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Among Christians, Lent (known as "Great Lent" in Eastern Orthodxy) is the forty-day period prior to Easter (lasting, in Roman Catholicism and Anglicanism, from Ash Wednesday to Holy Saturday).[1] It is a time of somber reflection, fasting, and spiritual preparation to commemorate the death and resurrection of Jesus Christ. In particular, Lent is also a season of grief, known to Eastern Orthodox as the season of "Bright Sadness," recalling Jesus' painful crucifixion. This penitential period ceases with the celebration of Easter and new life.

The forty days in Lent are traditionally marked by fasting from foods and festivities, and by other acts of penance. Historically, the three practices taken up during Lent were prayer, fasting, and almsgiving. Today, Christians often give up something they enjoy during Lent, or give time or money to charitable purposes or organizations.[2]


The Lenten period of forty days owes its origin to the Latin word quadragesima (meaning "forty"), referring to the forty hours of total fast that preceded the Easter celebration in the early Church.[3] This nomenclature is preserved in Romance, Slavic and Celtic languages (for example, Spanish cuaresma, Portuguese quaresma, French carême, Italian quaresima, Croatian korizma, Irish Carghas, and Welsh C(a)rawys). The main ceremony was the baptism of the initiates on Easter Eve. The fast was in preparation to receive this sacrament. Eventually, the period from Good Friday until Easter Day was extended to six days, to correspond with the six weeks of training, necessary to instruct the converts who were to be baptized.

In the late Middle Ages, as sermons began to be given in the vernacular instead of Latin, the English word lent was adopted. This word initially simply meant spring and derives from the Germanic root for spring (specifically Old English lencten; also the Anglo-Saxon name for March—lenct). In modern Dutch, the word for "spring" is still "lente," while the forty-days fasting period is called "vasten."

With the imposition of Christianity as the state religion of the Roman Empire, its character was endangered by the great influx of new members. In response, the practices of self-renunciation during Lent were required of all Christians. In Jerusalem, near the close of the fourth century, classes were held throughout seven weeks of Lent for three hours each day. The less zealous of the converts were thus brought more securely into the Christian fold.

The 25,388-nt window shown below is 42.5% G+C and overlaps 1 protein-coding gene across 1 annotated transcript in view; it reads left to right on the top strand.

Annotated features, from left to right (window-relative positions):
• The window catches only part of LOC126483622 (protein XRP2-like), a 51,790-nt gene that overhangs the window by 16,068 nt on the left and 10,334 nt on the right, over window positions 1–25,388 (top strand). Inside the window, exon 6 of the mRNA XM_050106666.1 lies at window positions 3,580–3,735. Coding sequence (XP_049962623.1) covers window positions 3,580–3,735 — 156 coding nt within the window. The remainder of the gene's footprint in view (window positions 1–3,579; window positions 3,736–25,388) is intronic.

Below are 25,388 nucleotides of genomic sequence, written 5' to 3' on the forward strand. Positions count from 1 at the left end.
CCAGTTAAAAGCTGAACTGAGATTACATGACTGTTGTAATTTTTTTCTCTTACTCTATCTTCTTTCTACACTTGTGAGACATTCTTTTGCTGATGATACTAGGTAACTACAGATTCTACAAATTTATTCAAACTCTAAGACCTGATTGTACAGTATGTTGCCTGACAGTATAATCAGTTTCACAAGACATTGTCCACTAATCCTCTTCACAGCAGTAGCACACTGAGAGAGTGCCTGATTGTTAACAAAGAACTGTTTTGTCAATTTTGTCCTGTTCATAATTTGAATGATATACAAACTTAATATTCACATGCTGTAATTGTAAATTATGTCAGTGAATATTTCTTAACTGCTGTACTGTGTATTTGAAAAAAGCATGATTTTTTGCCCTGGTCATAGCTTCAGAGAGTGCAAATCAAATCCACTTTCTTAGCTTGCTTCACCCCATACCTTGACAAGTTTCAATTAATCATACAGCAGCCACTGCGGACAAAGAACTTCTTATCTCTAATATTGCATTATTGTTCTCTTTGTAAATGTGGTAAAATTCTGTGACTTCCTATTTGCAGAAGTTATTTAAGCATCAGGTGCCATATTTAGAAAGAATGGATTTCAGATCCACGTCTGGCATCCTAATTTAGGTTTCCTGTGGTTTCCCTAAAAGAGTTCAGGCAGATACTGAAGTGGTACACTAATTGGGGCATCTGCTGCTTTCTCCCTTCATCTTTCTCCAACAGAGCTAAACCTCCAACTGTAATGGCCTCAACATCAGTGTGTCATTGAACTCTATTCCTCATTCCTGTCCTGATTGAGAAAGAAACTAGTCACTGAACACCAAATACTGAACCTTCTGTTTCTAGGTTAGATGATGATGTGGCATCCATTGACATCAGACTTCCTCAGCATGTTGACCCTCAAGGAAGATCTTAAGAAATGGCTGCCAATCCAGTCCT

It has also been suggested that the Lent fast may historically have originated for practical reasons: during the era of subsistence agriculture in the West, when food stored away in the previous autumn was running out, or had to be used up before it went bad in store, and little or no new food-crop was expected soon (compare the period in Spring which British gardeners call the "hungry gap").[4]


The forty-day period of Lent has many resonances in biblical symbolism because the number forty is an important biblical number. The forty-days of Lent corresponds to the forty days Jesus spent in the wilderness when he was tempted by Satan before beginning his ministry. It also alludes to the forty days that Moses spent on Mount Sinai with God; the forty days and nights Elijah spent walking to Mt. Horeb; the forty days and forty nights of rain in the story of Noah; the forty years of wandering by the Hebrews during their Exodus from the Promised Land; and Jonah's prophecy of judgment, which gave the city of Nineveh forty days grace in which to repent.

Customs during the time of Lent

Pre-Lenten festivals

Lent personified at a Carnival celebration. Detail of 1559 painting "The Battle between Carnival and Lent" by Pieter Bruegel the Elder.

Although originally of pagan content, the traditional carnival celebrations which precede Lent in many cultures have become associated with the season of fasting if only because they are a last opportunity for excess before Lent begins. The most famous of pre-Lenten carnivals is Shrove Tuesday also known as Mardi Gras.

Fasting and abstinence